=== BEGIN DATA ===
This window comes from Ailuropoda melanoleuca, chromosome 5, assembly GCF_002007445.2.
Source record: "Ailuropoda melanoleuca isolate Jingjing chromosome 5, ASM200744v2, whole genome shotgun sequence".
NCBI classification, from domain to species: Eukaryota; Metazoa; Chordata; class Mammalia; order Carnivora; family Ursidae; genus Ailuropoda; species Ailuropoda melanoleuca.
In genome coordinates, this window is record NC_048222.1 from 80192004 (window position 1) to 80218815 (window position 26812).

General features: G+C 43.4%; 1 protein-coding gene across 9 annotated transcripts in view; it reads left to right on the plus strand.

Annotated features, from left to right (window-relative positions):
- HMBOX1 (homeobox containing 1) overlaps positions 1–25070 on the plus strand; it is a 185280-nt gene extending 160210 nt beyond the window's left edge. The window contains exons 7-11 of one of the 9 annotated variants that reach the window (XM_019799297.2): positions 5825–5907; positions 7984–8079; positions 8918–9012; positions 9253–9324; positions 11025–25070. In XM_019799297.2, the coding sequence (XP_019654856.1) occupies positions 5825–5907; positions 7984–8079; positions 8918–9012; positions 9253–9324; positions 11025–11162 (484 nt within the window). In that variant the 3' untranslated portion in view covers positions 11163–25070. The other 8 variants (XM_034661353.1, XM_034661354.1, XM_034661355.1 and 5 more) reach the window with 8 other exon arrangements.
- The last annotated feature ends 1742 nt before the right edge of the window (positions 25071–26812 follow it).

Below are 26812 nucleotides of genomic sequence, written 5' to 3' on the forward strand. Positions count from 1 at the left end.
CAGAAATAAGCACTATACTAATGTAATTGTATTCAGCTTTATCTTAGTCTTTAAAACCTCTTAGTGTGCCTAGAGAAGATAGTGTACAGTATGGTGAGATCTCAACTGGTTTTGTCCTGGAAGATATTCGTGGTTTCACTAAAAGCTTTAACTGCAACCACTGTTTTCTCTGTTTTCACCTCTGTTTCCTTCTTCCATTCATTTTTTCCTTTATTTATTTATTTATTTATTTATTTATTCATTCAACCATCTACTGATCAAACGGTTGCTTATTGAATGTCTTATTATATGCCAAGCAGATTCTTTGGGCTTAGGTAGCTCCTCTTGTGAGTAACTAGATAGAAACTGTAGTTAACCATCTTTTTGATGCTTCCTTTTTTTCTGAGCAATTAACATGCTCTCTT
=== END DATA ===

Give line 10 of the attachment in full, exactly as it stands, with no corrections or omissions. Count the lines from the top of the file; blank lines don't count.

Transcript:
CAGAAATAAGCACTATACTAATGTAATTGTATTCAGCTTTATCTTAGTCTTTAAAACCTCTTAGTGTGCCTAGAGAAGATAGTGTACAGTATGGTGAGATCTCAACTGGTTTTGTCCTGGAAGATATTCGTGGTTTCACTAAAAGCTTTAACTGCAACCACTGTTTTCTCTGTTTTCACCTCTGTTTCCTTCTTCCATTCATTTTTTCCTTTATTTATTTATTTATTTATTTATTTATTCATTCAACCATCTACTGATCAAACGGTTGCTTATTGAATGTCTTATTATATGCCAAGCAGATTCTTTGGGCTTAGGTAGCTCCTCTTGTGAGTAACTAGATAGAAACTGTAGTTAACCATCTTTTTGATGCTTCCTTTTTTTCTGAGCAATTAACATGCTCTCTT